Diabetes

Diabetes mellitus - often referred to simply as diabetes - is a condition in which the body either does not produce any insulin (Type 1) or not enough insulin. Insulin is a hormone produced in the pancreas to overcome the underlying insulin resistance of the cells in the body (Type 2). Insulin enables glucose (sugar) to enter the cells in order to be stored as glycogen or oxidized for energy. These defects cause glucose to accumulate in the blood, inevitably leading to serious complications. The positive effects of moderate wine and other alcoholic beverage consumption are only relevant for individuals with type-2 diabetes.

 

Type 2 Diabetes

 

The underlying defect is insulin resistance due to obesity and lack of exercise. Insulin resistance means that the cells do not respond to the insulin signal. In return, the pancreas tries to overcome this resistance by increasing the insulin output which enables the glucose to enter the cells. Once the beta-cells cannot compensate the high demand of insulin for proper function, the glucose will remain in the blood leading to an increased blood sugar level. Approximately 90% of all cases of diabetes worldwide are type 2.

 

In 2010, the International Diabetes Federation estimated the global prevalence of diabetes mellitus at 6.6% in adults. Type-2 diabetes is now one of the most common non-communicable diseases in the world and a major cause of premature illness and death in most countries. To prevent diabetic complications and premature death, patients are recommended to adopt a healthy lifestyle.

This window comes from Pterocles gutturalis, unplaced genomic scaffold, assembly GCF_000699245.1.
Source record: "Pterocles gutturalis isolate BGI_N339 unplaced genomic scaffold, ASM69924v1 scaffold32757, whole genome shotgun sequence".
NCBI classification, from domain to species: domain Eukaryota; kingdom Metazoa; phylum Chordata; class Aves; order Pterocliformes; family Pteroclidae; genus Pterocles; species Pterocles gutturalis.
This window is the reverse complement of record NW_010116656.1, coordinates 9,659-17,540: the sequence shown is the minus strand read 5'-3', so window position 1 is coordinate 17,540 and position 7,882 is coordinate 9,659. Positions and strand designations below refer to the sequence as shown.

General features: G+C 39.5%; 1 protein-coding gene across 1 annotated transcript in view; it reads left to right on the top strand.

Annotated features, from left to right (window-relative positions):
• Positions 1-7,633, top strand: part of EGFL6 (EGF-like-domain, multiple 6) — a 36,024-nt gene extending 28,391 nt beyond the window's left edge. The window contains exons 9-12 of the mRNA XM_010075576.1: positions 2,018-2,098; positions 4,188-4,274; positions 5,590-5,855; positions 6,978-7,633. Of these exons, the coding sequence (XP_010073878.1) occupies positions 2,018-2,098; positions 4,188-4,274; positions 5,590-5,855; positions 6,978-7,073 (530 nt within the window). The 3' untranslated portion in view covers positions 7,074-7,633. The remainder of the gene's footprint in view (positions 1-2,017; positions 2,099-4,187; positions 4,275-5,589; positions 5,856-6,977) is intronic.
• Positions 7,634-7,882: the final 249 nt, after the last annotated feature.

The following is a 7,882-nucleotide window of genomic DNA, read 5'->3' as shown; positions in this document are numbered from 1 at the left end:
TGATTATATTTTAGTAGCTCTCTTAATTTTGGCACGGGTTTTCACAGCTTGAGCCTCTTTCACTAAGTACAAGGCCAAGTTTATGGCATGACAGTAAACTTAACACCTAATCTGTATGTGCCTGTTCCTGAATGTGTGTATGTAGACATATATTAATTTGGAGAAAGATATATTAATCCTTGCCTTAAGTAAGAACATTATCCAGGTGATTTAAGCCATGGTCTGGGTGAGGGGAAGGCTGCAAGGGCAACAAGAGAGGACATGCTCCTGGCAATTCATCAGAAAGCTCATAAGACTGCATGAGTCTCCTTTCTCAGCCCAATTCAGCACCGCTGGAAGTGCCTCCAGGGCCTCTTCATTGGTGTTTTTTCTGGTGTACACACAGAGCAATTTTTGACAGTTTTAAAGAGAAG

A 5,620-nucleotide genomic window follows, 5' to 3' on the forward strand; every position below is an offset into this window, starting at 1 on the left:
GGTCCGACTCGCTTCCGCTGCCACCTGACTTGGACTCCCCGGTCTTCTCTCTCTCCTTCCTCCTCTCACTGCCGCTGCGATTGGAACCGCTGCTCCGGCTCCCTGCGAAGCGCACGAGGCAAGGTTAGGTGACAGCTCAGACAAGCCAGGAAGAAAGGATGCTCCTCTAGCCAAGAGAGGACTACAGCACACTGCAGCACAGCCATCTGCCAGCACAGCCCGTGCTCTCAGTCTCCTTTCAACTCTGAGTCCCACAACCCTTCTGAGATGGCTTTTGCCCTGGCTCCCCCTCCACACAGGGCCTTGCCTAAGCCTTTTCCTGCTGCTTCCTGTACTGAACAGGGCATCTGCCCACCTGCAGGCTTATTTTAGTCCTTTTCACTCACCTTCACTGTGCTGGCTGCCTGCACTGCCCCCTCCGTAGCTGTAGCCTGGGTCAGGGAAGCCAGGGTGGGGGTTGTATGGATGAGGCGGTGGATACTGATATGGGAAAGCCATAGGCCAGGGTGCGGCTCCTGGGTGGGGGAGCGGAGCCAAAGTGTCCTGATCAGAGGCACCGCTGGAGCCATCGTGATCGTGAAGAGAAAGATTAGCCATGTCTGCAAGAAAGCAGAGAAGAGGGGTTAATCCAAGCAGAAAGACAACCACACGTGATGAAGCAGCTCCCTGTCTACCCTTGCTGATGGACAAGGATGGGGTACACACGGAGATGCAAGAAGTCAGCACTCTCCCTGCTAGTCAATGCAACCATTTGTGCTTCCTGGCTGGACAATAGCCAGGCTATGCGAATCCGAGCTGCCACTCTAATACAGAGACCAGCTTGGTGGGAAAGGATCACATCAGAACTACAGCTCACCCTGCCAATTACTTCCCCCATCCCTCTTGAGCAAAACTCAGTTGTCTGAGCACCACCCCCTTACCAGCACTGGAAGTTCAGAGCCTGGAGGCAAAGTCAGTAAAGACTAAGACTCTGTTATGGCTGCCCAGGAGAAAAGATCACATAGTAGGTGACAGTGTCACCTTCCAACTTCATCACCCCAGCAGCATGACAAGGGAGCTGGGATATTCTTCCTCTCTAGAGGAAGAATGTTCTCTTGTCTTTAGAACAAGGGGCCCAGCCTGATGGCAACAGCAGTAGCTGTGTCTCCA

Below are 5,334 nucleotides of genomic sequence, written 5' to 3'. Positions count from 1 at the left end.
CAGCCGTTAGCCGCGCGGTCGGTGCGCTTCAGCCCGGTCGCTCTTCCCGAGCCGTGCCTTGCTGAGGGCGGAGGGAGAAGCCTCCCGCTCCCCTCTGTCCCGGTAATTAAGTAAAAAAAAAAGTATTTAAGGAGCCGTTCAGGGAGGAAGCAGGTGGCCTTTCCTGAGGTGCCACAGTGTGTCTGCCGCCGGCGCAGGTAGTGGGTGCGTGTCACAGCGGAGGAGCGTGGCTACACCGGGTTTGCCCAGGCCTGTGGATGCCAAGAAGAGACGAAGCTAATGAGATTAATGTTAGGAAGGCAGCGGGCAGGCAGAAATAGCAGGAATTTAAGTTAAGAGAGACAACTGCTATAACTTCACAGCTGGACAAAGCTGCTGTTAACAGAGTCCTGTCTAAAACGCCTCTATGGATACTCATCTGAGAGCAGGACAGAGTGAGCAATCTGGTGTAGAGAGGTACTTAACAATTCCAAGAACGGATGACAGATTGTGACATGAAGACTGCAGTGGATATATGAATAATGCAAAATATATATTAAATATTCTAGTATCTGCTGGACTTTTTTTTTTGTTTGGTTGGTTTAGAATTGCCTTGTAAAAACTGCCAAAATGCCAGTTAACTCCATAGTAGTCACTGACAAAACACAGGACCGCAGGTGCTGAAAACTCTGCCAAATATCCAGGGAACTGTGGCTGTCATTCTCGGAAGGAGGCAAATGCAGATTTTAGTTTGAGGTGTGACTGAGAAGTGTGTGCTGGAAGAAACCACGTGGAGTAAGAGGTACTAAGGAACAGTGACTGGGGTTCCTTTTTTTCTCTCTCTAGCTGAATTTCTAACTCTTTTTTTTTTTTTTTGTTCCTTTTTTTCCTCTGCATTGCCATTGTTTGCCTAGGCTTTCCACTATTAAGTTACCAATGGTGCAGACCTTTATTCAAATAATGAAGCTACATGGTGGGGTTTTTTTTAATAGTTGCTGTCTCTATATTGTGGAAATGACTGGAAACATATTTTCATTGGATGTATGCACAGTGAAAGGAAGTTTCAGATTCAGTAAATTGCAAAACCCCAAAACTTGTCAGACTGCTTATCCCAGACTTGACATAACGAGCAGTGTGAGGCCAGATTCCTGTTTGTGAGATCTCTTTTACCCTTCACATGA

Evidence from randomized-controlled intervention studies as well as from population studies have demonstrated that light to moderate consumption of alcoholic beverages will improve insulin sensitivity in insulin resistant people. Accordingly, large prospective studies have shown a reduced risk for developing the metabolic syndrome (MS, name for a group of risk factors that raise the risk for heart disease, stroke and diabetes. A metabolic syndrome exists when at least 3 of the following risk factors are present: overweight, high triglyceride level, elevated plasma glucose level,  low HDL cholesterol level and high blood pressure) . A moderate intake of  wine as well as other alcoholic beverages exerts a beneficial effect on MS. In addition, large population studies suggest that light to moderate consumption of alcoholic beverages is associated with a lower diabetic risk than abstaining or heavy drinking, independently of the type of alcoholic beverage consumed. Meta-analyses reported a J-shaped relationship for men and women with a reduced risk for a moderate intake of alcoholic beverages and an increased risk for more than 50-60 g/d. With regards to wine and diabetes, most studies found  beneficial effects. But not only the risk of developing type 2 diabetes is decreased with moderate drinking; it may also reduce CHD and CVD mortality in diabetics as well as potential cardiac complications relating to diabetes. This is especially important considering that coronary heart disease (CHD) is the leading cause of death among individuals with type-2 diabetes, who also have a 4-fold increased risk of having a heart attack or stroke. Research indicates that this risk decreases considerably when they consume wine moderately with meals.